Don.
Lock down in UK 4th July partially ends - Cotswold Way (100 miles) here I come, sleeping bag, roll mat and bivvy included.
 

camino.ninja

Active Member
Camino(s) past & future
Frances 5 6,16,17,18,19,20
Primiti+Salvador 19
Portug. 17,18,20
Catalan 17
Norte 17
Plata 18
I went on my first camino in 2016. I carried a sleeping bag, roll mat and bivvy bag. You will note this was way before Covid 19. So far from "carrying my fears" or being "fear mongering" or "doom saying" it was and is simply a way of avoiding pre- planned stages, crowded or closed albergues and providing a freedom of the road that I believe the Camino is partly all about. Also this obsession with weight is silly. You carry what you feel you need for safety, comfort and necessity. The weight of my pack has always been easily manageable, I have always been able to put in long days if I felt like it and I have never worried about where I was going to sleep. Fine if people do not want the added "weight" of a roll mat or sleeping bag - no one is forced to carry them. How on earth is any of that related to fear mongering or doom saying. Strange world.
Don.
Lock down in UK 4th July partially ends - Cotswold Way (100 miles) here I come, sleeping bag, roll mat and bivvy included.
I completely agree on you perspective. A sleeping pad gives you freedom. Freedom to start late without having a reservation, to make a long picnic without having a plan or reservation.

And if you prefer to go without reservation, Easter is just o e of the clever times to have sleeping pad with you. Or when more albergues are closed and potentially facing another lockdown. And maybe even for holy year it will be a good idea too.

I'm not scared or stressed about getting a place to sleep, and would prefer to plan my way out of it.

I do like to travel light though :cool:
 

Hansel

Active Member
Camino(s) past & future
Camino Frances and Fisterre (2018,08) ,Camino Primitivo, and Fisterre,(2019,04)
I went on my first camino in 2016. I carried a sleeping bag, roll mat and bivvy bag. You will note this was way before Covid 19. So far from "carrying my fears" or being "fear mongering" or "doom saying" it was and is simply a way of avoiding pre- planned stages, crowded or closed albergues and providing a freedom of the road that I believe the Camino is partly all about. Also this obsession with weight is silly. You carry what you feel you need for safety, comfort and necessity. The weight of my pack has always been easily manageable, I have always been able to put in long days if I felt like it and I have never worried about where I was going to sleep. Fine if people do not want the added "weight" of a roll mat or sleeping bag - no one is forced to carry them. How on earth is any of that related to fear mongering or doom saying. Strange world.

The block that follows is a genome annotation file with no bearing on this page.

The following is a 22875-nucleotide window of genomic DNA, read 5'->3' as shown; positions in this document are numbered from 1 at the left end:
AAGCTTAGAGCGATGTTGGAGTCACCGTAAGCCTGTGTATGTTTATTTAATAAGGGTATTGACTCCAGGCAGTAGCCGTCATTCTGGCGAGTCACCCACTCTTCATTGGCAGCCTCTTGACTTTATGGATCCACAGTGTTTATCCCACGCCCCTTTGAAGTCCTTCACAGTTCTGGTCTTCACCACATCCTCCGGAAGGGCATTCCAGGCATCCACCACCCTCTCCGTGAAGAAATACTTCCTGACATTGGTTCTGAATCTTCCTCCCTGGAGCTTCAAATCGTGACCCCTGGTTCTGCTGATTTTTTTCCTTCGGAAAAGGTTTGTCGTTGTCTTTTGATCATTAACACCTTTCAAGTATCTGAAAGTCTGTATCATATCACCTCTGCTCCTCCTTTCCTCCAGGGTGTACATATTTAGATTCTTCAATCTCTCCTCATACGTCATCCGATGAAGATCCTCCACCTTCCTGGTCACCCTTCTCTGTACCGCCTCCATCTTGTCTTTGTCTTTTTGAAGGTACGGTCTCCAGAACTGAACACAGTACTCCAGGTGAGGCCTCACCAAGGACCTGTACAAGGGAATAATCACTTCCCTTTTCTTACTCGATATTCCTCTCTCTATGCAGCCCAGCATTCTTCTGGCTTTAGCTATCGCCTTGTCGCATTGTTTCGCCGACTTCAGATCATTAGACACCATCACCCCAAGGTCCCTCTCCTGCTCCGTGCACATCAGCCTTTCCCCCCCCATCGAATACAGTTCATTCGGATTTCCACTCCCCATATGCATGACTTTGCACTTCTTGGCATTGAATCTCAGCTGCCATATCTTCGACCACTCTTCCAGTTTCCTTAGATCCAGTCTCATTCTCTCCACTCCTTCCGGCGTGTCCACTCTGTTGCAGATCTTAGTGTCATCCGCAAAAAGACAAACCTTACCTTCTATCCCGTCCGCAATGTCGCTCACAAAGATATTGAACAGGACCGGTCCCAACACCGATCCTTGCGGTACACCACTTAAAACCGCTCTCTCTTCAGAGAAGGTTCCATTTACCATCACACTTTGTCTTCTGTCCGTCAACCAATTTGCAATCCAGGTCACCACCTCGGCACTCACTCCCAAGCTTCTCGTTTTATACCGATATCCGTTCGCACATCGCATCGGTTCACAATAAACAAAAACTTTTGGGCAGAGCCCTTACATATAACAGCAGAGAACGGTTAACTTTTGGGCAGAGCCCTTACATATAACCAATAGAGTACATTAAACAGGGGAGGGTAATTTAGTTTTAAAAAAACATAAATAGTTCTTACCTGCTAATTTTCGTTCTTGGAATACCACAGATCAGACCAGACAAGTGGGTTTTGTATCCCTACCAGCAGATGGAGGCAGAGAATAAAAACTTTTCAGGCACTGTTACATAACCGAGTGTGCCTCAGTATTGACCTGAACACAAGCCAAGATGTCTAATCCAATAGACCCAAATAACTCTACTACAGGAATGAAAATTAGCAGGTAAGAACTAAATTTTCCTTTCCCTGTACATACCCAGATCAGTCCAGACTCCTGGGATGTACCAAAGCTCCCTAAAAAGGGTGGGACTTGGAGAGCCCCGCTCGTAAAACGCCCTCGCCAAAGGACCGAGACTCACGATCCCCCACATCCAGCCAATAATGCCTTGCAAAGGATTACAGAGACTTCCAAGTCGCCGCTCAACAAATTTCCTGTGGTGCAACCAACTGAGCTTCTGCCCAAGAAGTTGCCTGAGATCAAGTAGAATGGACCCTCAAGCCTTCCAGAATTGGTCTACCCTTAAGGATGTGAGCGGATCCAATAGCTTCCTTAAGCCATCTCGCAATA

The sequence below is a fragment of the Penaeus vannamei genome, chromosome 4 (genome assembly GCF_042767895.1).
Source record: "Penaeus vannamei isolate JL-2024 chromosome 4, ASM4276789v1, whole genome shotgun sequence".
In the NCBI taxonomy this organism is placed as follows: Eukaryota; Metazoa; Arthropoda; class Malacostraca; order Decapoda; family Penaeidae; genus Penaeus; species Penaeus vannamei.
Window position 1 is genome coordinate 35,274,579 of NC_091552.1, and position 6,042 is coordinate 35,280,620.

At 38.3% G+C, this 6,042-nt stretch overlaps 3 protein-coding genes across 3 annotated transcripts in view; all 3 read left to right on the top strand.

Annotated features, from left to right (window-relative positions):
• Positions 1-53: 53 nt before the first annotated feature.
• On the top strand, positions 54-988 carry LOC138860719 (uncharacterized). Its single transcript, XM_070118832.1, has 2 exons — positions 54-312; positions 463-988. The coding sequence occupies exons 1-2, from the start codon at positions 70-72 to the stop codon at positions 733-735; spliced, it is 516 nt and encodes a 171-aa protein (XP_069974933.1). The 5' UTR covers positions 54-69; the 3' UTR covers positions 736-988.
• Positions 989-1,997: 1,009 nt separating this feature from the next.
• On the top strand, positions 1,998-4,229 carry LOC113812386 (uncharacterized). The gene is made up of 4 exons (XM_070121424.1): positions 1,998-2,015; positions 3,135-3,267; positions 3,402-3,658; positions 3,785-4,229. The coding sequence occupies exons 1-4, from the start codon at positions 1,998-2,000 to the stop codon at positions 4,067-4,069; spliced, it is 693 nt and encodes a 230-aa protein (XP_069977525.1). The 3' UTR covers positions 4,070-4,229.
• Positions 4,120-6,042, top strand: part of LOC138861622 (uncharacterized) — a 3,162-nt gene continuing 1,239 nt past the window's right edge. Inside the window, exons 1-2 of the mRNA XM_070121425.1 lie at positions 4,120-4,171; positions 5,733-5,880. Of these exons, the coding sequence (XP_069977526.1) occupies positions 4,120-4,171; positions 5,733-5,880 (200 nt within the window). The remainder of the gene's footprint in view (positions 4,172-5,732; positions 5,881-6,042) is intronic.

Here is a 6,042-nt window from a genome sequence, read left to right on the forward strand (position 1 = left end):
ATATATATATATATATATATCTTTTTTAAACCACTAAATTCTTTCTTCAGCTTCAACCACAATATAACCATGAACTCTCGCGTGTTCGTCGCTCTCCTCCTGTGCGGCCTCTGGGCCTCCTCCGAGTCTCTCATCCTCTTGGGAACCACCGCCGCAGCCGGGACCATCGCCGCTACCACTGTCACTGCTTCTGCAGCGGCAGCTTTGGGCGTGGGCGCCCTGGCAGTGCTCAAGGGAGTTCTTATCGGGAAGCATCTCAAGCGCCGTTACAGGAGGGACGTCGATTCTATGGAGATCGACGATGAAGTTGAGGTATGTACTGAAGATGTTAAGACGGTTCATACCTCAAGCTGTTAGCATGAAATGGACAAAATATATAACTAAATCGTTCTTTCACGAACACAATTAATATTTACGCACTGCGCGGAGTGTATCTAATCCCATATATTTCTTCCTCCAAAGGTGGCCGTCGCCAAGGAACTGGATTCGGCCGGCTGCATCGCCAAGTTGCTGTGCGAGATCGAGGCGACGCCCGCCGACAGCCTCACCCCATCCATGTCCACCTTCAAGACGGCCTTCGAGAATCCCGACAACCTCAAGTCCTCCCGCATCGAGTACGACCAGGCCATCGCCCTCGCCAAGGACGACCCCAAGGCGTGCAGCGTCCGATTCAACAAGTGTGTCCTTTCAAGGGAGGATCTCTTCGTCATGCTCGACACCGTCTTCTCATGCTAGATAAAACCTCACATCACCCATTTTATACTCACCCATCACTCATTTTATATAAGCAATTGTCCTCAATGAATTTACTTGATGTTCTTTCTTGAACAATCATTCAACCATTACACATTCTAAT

Don.
Lock down in UK 4th July partially ends - Cotswold Way (100 miles) here I come, sleeping bag, roll mat and bivvy included.
Hi Don,I'm guessing the Cotswold Way is mostly off road,I didn't think weight would be an issue,but we're not designed to pound pavements for any length of time,
My next Camino will be on a push bike,so weight shouldn't be an issue,
Enjoy the Cotswold Way,in Scotland we can't go more than five miles from home,
But on the plus side all the Covid numbers are coming down.
Bill
 

malingerer

samarkand
Camino(s) past & future
cf (2), de la plata, cp. (2003 -2018)
The most abandoned piece of kit I saw in 2012/13 was the sleeping mat/pad, they were left in albergues by the score and more disturbing, along the trail.
I bet they were the cheap foam ones which many people feel obliged to carry! My exped inflatable weighs 400g and is in its pouch and stowed away in my mochilla. The snozzle bag doubles up as a dry-bag. I doubt very much you will find those discarded! I find the cheap disposable ponchos to be as big a menace. Like you say it is disturbing and does the pilgrim image no good at all.